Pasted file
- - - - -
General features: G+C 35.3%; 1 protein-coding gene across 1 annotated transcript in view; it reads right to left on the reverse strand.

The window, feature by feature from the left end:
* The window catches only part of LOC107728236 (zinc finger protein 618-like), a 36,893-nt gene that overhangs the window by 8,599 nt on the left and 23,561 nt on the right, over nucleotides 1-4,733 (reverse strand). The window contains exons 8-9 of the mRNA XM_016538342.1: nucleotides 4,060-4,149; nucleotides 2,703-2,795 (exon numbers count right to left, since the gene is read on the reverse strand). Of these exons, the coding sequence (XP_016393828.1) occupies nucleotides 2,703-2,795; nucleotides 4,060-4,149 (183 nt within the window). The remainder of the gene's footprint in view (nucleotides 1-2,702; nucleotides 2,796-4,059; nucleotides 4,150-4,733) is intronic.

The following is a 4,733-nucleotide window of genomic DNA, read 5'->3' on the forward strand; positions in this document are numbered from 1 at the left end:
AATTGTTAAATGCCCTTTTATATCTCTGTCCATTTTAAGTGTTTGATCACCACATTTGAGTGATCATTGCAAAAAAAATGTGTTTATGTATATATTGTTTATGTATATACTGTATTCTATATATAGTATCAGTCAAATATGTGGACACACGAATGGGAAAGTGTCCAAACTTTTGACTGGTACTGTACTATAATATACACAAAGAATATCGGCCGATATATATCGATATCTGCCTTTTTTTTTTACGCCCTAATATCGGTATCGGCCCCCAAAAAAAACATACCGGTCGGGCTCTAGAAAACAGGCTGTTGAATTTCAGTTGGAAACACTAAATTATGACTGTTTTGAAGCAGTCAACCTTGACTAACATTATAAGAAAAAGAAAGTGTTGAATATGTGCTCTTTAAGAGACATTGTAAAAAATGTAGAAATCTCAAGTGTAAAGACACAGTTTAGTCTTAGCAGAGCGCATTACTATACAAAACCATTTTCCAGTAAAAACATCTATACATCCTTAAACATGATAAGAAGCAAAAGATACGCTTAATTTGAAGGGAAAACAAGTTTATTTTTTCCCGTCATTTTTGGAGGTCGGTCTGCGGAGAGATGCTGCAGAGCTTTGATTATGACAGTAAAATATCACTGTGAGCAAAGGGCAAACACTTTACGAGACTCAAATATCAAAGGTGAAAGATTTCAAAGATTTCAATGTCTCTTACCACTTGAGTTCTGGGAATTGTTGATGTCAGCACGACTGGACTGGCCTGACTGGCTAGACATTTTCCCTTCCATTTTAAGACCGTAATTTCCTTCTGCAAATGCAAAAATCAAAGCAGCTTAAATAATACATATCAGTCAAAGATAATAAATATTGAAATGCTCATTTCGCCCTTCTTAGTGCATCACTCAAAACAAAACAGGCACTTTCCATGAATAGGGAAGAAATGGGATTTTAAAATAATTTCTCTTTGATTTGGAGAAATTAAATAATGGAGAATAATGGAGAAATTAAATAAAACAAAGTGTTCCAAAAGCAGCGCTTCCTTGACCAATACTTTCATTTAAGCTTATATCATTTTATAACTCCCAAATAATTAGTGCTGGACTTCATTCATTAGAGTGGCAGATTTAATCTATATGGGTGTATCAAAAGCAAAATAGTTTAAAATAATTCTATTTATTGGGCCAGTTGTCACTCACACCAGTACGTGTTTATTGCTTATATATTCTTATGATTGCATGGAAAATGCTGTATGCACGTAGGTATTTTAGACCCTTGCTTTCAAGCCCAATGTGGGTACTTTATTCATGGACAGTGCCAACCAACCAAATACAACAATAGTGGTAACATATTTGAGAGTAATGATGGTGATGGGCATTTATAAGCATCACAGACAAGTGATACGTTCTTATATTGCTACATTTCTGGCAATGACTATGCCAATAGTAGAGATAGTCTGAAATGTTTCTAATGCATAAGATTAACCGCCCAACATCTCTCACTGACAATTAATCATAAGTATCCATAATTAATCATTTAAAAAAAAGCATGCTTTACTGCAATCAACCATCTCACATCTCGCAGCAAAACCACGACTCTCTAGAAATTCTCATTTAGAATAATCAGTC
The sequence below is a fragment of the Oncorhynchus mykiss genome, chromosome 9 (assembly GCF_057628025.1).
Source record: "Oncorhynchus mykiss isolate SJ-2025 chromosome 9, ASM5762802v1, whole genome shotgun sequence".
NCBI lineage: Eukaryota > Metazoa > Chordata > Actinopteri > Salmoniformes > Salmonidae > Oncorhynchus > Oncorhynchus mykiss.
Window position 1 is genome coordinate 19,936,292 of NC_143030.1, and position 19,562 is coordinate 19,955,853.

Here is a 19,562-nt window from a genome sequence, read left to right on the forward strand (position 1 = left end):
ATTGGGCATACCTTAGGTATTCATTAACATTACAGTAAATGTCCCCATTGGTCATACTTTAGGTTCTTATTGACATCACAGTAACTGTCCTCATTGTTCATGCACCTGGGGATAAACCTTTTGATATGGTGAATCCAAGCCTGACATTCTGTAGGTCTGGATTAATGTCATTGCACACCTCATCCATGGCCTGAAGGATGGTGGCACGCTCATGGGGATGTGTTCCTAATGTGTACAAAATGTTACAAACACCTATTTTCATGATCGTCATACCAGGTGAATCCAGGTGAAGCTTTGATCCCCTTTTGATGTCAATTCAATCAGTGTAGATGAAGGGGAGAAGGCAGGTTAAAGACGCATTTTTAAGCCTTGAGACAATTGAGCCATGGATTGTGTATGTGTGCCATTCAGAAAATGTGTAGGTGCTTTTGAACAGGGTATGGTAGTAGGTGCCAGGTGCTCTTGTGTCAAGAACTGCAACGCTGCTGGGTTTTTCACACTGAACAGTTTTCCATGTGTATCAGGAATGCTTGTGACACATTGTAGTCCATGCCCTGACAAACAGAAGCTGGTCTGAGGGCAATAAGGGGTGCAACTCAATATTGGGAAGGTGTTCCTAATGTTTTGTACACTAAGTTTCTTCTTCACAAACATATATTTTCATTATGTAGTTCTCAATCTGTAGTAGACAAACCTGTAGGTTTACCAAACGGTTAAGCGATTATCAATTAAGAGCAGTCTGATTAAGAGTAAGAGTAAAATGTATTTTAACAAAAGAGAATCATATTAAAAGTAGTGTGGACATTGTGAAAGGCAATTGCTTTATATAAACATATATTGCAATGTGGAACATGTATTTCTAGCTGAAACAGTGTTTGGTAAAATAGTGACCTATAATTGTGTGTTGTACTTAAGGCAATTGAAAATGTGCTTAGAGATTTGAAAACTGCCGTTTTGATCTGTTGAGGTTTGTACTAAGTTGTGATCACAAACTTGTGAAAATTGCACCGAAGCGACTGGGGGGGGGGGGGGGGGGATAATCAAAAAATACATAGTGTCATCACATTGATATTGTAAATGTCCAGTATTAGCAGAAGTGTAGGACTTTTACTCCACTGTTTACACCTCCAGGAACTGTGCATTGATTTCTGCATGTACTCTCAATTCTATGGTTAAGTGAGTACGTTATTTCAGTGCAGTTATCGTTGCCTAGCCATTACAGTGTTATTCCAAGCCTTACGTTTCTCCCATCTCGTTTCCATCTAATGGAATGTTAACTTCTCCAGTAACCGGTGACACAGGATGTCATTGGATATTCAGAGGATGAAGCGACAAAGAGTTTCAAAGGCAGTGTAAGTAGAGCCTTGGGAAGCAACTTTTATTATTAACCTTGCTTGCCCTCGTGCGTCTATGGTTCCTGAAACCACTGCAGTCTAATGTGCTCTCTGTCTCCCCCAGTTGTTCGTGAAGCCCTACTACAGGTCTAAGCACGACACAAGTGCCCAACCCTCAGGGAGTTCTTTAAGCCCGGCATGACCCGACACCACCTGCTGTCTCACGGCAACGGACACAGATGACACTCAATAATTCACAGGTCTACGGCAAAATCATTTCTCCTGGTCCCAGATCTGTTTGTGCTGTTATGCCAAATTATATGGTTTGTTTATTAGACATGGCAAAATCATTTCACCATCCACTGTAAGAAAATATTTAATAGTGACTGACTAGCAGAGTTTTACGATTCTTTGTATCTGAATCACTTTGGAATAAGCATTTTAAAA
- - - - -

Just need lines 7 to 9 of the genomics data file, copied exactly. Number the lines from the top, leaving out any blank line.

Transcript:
Source record: "Oncorhynchus mykiss isolate SJ-2025 chromosome 9, ASM5762802v1, whole genome shotgun sequence".
NCBI lineage: Eukaryota > Metazoa > Chordata > Actinopteri > Salmoniformes > Salmonidae > Oncorhynchus > Oncorhynchus mykiss.
Window position 1 is genome coordinate 19,936,292 of NC_143030.1, and position 19,562 is coordinate 19,955,853.